“On the Rocks” Movie Review


     Writer/director Sofia Coppola demonstrated 17 years ago how to get the most out of Bill Murray as a leading man in a film that while utilizing his comedic strengths, still manages to explore themes which are more serious in tone.  That film, Best Original Screenplay winner “Lost in Translation”, explored the budding friendship between a once successful actor and the lonely wife of a photographer as the two find themselves spiraling downward in life while staying in the same Tokyo hotel.  Murray excelled outside of his 80s funnyman persona for the first time, while still embracing the charm and wit that had cemented him as one of our many cinematic icons. 

     “On the Rocks” sees Coppola and Murray collaborating once again and in similar territory, telling the story of a wife who suspects her husband of cheating, as her father swoops in to aid in the investigation. And like “Lost in Translation”, the story explores the many nuances of relationships at all levels and how the decisions we make individually can have an everlasting influence on generations to come.  It’s the fallout of these decisions that fuels the ambitions of everyone involved, where regrettable circumstances lead to emotionally charged bad judgements completely devoid of rational thought.  We’ve all been there.  And that’s why this film is likely to resonate with all of us.

     Laura (Rashida Jones), an aspiring writer, stays home to take care of the kids while her husband, Dean (Marlon Wayans), works long hours at the office, while in the kind of job that requires socializing with potential clients at swanky New York City clubs and restaurants.  And with his team being made up of young attractive assistants, such as his closest co-worker Fiona (Jessica Henwick), we quickly get the idea Laura has become uncomfortable with where their marriage is headed.  A thought she shares with her father, Felix (Bill Murray), a long time single Playboy whose reputation precedes itself amongst New York high society.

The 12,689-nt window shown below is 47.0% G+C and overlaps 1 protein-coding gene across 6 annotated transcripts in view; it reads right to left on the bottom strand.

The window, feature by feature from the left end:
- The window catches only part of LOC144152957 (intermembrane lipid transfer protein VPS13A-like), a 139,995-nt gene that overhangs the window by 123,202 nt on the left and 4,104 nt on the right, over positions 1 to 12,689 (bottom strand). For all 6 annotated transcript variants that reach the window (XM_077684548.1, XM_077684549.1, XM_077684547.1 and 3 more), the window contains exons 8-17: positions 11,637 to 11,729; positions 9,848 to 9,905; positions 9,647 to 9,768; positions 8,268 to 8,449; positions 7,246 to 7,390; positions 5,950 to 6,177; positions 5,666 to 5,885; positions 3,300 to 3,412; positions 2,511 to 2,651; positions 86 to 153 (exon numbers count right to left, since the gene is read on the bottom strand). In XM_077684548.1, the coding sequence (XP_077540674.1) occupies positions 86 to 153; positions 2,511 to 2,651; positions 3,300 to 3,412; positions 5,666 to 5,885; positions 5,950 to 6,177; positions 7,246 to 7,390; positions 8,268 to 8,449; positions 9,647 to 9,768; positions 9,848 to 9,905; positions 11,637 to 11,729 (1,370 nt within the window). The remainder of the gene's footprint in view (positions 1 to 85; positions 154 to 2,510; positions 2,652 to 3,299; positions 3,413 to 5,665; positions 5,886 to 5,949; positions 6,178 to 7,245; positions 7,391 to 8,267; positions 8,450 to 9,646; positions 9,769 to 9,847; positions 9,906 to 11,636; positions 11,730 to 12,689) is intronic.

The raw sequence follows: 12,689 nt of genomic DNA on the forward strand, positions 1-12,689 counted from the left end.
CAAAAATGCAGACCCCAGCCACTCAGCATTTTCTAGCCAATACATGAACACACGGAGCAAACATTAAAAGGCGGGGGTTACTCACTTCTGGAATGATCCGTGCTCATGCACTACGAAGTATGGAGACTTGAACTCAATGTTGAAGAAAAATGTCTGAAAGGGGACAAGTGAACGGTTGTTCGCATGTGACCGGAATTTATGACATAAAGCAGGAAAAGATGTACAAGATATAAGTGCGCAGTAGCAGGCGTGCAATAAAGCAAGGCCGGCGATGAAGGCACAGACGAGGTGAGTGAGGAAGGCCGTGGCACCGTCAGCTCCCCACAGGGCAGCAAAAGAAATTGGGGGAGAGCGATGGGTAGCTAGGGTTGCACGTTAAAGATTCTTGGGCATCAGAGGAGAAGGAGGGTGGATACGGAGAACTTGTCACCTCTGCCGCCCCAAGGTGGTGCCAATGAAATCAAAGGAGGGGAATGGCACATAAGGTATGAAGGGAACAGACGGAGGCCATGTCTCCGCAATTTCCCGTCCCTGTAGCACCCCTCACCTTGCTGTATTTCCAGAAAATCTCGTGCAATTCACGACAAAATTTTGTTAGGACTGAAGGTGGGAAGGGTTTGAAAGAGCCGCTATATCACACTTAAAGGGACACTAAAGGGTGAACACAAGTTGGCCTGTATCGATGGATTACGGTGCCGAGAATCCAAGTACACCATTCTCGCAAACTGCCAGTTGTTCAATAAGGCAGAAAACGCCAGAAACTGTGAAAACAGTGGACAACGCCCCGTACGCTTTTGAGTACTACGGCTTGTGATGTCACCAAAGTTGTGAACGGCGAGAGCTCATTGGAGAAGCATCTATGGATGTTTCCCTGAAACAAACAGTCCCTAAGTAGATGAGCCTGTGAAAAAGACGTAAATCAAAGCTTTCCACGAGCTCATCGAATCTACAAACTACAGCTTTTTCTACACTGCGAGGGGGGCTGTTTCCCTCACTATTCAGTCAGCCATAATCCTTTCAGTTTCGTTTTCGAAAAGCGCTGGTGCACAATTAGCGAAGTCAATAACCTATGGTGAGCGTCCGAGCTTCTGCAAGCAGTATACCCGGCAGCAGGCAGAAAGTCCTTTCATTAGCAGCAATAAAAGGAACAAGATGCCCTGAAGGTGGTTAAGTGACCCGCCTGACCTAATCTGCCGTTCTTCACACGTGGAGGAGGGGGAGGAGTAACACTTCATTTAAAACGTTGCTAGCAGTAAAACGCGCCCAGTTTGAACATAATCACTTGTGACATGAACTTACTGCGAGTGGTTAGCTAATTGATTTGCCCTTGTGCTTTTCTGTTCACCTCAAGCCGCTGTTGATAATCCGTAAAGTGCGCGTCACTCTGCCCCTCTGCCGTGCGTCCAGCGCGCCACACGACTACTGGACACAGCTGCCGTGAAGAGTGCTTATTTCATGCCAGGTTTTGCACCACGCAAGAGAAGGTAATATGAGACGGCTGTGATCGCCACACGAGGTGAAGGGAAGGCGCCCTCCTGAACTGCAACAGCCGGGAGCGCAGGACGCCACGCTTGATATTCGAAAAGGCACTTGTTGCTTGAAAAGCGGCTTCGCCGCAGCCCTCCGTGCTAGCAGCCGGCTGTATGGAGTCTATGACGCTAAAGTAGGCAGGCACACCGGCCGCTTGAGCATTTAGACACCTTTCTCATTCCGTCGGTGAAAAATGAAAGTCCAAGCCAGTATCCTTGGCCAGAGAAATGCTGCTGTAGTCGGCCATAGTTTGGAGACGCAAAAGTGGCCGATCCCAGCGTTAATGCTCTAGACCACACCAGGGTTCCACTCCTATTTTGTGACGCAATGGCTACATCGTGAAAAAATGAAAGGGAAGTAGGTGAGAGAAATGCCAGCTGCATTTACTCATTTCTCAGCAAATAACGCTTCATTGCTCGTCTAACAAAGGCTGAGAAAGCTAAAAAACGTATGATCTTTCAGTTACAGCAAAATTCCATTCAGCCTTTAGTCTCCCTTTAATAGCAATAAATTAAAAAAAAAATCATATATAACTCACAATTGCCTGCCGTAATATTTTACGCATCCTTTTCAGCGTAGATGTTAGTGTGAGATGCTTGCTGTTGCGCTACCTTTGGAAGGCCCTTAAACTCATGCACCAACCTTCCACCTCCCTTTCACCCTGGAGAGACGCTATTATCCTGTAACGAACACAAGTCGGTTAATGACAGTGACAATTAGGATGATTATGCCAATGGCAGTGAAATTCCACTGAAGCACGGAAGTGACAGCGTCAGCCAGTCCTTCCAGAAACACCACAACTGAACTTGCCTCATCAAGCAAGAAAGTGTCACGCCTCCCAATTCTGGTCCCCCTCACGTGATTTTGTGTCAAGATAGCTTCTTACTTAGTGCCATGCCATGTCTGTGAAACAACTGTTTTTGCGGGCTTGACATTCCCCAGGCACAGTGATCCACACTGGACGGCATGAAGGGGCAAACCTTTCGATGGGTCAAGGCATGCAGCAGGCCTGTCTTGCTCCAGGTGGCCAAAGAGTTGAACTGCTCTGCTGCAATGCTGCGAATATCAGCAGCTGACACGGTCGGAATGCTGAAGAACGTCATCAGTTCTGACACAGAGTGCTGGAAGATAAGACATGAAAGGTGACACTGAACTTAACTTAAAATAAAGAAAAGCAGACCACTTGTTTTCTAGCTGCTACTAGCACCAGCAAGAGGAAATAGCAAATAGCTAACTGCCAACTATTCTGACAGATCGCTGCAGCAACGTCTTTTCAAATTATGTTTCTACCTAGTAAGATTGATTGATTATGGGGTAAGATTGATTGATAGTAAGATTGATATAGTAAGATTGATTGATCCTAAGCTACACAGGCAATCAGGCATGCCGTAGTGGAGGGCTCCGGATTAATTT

We learn the circumstances of the long ago split between Laura’s mother and father were largely due to an affair Felix had with a younger woman.  And though she still maintains some semblance of a relationship with him, it’s clear nothing was ever the same after their family was torn apart in the manner that it was.  It’s almost cruel to believe the kids would ever accept the circumstances and simply move on, as you get the feeling there were never any consequences for the infidelity and the serious problems it caused their family for years.  And yet, with Laura now suspecting she may be a victim of the same, enlisting the help of Felix to uncover the truth appears to be her best option.

     What ensues is a series of cliched moments in a relationship where the pilot light is long since extinguished and the inconsistencies in day to day interactions become more glaring.  Is he thinking of another woman when he’s kissing me?  Why won’t he let me look at his phone?  Should I have an issue with him and his new assistant working late and meeting with clients?  Does he still find me attractive?  All of which are valid questions, particularly when your life centers around two kids the both of you created and are currently impeding you from achieving your own dreams as a writer.  But then there’s dad who comes along and not only agrees something is amiss, but takes it upon himself to lead an investigation.

     It’s no surprise Coppola’s script nails the instincts of a woman who finds herself in an anxiety inducing situation of marital mistrust, nor is the reaction of a father who himself once destroyed his family while exhibiting the same behavior.  Because of his own flaws, Felix inserts himself into the scenario as a sort of expert, counseling his daughter on the warning signs of which he knows all too well.  The resulting middle half of the film brings forth the kind of subtle hilarity Murray has made a career of, whether it’s his ability to run a red light and then talk his way out of the ticket when it turns out he knows the father and grandfather of the cop, or the hijinks of following Dean around town, seeking proof of an affair that would have an undeniable impact on the family for years to come.

     At this point, I’m convinced Bill Murray would be funny regardless of how serious the film’s subject matter is.  He doesn’t even have to try anymore. And his performance works perfectly with Rashida Jones’ portrayal of a woman attempting to navigate the potentially ugly situation she now sees as her future.  It’s also worth mentioning the solid contribution from Marlon Wayans, another funnyman trying his hand in a drama and turning in the best performance of his career as an often missing husband whose ambitions may have caused him to lose sight of what’s really important.  Coppola’s clever script and expert direction allows the cast to show enormous chemistry, led by Murray and Jones, but certainly with the many supporting players as well.